Mind over Matter - Chapter 1

Copyright Phillip A. Ellis © 2013

Edited by Terence Wynne for The Guild Companion

"He could sense, almost by intuition, the marshes around him, its movements, its coldness, the living things within it, and the pad of encumbered feet. Hardiz released his breath; he knew, now, where the orc was, in which direction it was heading."

Over 2013, I plan to present twelve chapters of what I have called a psionics companion for RMSS/RMFRP. All of the material contained therein is optional, and should be carefully assessed in terms of game balance by both Gamemasters and Players. What follows is a brief Outline of the supplement, followed by the first chapter, the Introduction and Overview.

  1. (January) Introduction & Overview
  2. (February) School I: Alteration
  3. (March) School II: Control
  4. (April) School III: Self-Mastery
  5. (May) School IV: Visions
  6. (June) Psionic Combat
  7. (July) Psionic Rules
  8. (August) Psionic Skills
  9. (September) Psionic Professions
  10. (October) Training Packages
  11. (November) Psionic Beings
  12. (December) Psionic Treasures

Chapter One: Introduction & Overview

Through the mists, the marshes receded into a uniform haze. Their color was leached into a blank greyness that hid light and shadows alike, and the chances of Hardiz locating his quarry were slipping away. He felt the tension knot at his shoulders: If he were to let the grey orc escape, there would be dreadful repercussions later on, especially among the marsh-folk who had come to rely on him for their protection.

But Hardiz knew what he had to do.

With the easy discipline of long practice, he damped his conscious thoughts, and let the roiling forces of his mind channel themselves into an almost instinctive awareness. His thoughts stilled, his awareness expanded. He could sense, almost by intuition, the marshes around him, its movements, its coldness, the living things within it, and the pad of encumbered feet. Hardiz released his breath; he knew, now, where the orc was, in which direction it was heading.

This is a supplement designed for the RMSS and RMFRP games, designed to develop a body of purely optional material detailing one possible approach to psionics. It is divided into twelve chapters, each focused on one larger, thematic element of the approach. This initial one is to give an introduction and overview of the concepts involved, and what will be covered.

Psionics are not magic. It does not involve the Essence, the foundation for both the three Realms and Arcane magic. It is similar in some ways to Mentalism. Mentalism channels the Essence running through the self, whereas psionics derive their power directly from the mental energy of its wielder. It is also more meditative than Mentalism, although their expressions are sometimes startlingly alike.

Psionics are based on the assumption that there is a force of will in the user's mind, a force that can be shaped and directed towards certain ends. This force is common to most intelligent beings.

Psionics should be familiar from both the various incarnations of Spacemaster, and Spell User's Companion from RM2. While some of the material in this companion is derived from both sources, a fair amount is not. This means that there is some material that will be, seem, or feel familiar, and some material that does not. In addition, a certain part of the material echoes the rules for both spellcasting, and magic in general. This is to maintain a sense of familiarity with the existing material, and to ensure that there is no startling new body of rules to be learned. It is easier to adapt older systems to new purposes than to develop new systems.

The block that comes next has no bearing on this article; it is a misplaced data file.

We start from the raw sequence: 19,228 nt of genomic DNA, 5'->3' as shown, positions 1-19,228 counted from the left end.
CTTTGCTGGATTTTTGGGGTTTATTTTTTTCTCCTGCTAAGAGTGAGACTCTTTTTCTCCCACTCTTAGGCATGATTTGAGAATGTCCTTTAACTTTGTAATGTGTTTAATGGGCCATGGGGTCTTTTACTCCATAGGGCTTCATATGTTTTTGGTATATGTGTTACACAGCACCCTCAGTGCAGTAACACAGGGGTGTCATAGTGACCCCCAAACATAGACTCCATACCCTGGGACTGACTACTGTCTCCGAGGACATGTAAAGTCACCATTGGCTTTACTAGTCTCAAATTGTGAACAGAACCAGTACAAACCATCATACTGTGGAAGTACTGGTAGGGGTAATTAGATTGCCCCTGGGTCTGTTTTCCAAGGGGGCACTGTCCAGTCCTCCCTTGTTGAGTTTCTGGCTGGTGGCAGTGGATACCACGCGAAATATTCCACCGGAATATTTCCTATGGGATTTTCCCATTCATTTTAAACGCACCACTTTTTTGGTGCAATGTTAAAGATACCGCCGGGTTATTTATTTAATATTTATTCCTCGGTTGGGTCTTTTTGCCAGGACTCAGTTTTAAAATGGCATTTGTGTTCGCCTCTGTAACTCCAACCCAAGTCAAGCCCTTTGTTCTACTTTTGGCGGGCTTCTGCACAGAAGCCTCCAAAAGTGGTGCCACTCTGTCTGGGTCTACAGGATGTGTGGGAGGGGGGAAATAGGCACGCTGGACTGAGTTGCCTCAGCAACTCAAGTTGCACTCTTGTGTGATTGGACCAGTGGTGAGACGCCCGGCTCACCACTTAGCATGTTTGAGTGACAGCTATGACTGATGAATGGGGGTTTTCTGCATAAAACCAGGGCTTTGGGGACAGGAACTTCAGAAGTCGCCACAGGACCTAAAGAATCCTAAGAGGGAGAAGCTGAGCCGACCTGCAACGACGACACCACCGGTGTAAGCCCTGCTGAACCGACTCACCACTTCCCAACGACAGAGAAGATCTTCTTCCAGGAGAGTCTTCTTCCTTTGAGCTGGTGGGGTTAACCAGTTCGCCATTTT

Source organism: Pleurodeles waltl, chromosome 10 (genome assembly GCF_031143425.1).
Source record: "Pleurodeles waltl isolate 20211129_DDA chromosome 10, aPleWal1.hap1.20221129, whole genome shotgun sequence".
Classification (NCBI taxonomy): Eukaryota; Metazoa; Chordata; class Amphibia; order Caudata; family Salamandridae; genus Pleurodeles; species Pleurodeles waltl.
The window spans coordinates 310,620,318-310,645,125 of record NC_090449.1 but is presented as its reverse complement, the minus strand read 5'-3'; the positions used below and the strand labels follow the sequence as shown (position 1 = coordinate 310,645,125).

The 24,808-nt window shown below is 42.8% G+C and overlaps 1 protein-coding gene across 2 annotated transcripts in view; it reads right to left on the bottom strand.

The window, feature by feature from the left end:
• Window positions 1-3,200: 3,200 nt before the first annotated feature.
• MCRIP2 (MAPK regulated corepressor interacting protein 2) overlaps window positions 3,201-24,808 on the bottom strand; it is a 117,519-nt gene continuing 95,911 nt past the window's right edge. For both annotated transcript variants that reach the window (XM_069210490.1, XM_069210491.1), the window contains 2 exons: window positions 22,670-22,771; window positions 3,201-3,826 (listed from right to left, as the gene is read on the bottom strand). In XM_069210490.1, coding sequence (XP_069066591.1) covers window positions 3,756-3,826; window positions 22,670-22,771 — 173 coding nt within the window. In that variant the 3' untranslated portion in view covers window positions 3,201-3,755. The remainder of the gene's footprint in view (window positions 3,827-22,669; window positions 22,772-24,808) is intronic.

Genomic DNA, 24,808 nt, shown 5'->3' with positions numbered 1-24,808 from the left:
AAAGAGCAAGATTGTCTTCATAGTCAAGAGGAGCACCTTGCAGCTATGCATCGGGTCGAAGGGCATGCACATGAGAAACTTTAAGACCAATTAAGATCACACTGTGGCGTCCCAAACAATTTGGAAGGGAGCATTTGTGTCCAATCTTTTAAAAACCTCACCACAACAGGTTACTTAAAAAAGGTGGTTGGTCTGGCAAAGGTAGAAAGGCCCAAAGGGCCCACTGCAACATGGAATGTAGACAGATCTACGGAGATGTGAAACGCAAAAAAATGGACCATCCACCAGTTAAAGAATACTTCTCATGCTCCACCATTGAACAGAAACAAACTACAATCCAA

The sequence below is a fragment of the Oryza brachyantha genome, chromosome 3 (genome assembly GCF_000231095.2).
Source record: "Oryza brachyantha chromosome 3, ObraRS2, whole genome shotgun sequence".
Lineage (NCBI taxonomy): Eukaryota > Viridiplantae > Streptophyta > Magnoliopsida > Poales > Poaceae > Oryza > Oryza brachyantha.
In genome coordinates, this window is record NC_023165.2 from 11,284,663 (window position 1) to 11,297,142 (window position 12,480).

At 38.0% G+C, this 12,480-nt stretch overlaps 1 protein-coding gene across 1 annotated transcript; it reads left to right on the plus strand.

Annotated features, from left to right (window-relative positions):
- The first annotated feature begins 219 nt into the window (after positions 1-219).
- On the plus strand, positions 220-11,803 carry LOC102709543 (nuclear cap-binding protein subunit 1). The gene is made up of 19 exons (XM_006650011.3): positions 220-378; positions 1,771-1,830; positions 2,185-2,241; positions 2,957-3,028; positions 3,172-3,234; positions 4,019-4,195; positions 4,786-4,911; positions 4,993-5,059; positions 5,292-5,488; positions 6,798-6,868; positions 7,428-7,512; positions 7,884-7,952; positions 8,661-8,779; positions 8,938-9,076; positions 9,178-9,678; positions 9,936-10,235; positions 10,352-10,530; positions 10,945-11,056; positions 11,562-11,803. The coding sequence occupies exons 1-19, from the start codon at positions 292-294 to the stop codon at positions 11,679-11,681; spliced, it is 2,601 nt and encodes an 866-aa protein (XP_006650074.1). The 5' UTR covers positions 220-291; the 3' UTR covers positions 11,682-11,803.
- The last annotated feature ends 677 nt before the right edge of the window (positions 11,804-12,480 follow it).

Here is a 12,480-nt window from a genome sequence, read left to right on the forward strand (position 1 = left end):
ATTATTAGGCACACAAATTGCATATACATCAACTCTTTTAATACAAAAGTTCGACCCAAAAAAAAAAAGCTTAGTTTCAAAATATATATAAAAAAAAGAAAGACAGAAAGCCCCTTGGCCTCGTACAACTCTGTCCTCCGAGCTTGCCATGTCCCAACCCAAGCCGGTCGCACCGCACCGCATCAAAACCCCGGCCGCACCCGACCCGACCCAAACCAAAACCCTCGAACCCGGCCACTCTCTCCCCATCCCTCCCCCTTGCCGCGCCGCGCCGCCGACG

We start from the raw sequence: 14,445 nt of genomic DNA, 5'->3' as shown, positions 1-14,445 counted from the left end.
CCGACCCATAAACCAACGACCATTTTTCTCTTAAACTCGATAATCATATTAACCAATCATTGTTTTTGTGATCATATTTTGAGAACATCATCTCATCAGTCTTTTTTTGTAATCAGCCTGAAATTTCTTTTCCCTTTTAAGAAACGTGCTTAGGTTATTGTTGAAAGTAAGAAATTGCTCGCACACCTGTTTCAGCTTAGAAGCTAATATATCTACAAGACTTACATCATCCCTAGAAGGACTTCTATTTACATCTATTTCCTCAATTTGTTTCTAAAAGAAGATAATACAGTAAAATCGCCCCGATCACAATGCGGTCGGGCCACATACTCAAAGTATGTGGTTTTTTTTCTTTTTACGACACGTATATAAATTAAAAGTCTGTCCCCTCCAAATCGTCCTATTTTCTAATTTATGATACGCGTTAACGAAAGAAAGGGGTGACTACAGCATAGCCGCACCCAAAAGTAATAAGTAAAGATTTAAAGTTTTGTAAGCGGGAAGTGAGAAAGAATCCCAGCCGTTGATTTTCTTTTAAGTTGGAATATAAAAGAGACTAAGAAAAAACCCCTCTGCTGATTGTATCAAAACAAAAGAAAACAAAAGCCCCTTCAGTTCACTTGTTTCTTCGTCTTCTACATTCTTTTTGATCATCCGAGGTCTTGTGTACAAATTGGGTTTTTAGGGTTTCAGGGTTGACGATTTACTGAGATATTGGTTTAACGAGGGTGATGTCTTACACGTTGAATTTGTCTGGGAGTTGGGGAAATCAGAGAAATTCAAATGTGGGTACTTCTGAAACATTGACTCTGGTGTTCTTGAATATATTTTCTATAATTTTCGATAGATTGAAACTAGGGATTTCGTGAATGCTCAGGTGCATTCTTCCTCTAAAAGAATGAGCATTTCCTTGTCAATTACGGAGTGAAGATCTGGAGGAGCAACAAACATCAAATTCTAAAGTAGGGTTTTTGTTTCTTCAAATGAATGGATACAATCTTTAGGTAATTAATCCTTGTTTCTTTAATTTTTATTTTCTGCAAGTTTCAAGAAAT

As each campaign will vary the availability and strength of psionics (just as they already do with magic and other expressions of power), I have avoided firm rules that limit Gamemaster and Player choices. This means that there is still a fair amount of work to be done before the material can be integrated. It is to this that I now turn my attention.

1.1: Scarcity and Abundance

Campaigns will differ on how common or how rare that psionics will be in them. Some will have almost every being with access to some, if not all. The Dark Sun setting for AD&D and D&D is once such an example. Others will only have the rarest of individuals with any psionic powers. In these, psionics may have to be purchased as a talent, and training in the various lists may be extremely rare to nigh on impossible to find.

Ultimately, it is the Gamemaster who must decide how common or how rare psionics are. Below are some ideas on how to make them rarer than average.

The first of these ideas is to explain the character's knowledge of psionics through their background. In this case, it is up to both the player and Gamemaster to develop a suitable reason for the character's access. It may be as simple and as nebulous as saying that the character comes from another culture. It may be that genetics are invoked, or a the blessing of adeity or similar being. Conversely, if psionics are common, the player (and GM) may need to explain a character's lack of ability.

The second of these ideas is to use game mechanics, such as background options or talents. In such a case, it may be that, for the cost of one background option (or equivalent), access is gained to one list and each list has to be developed separately. Alternatively, an option may give access to one field, with this option more suitable for games where psionics are more common, or where characters are more powerful.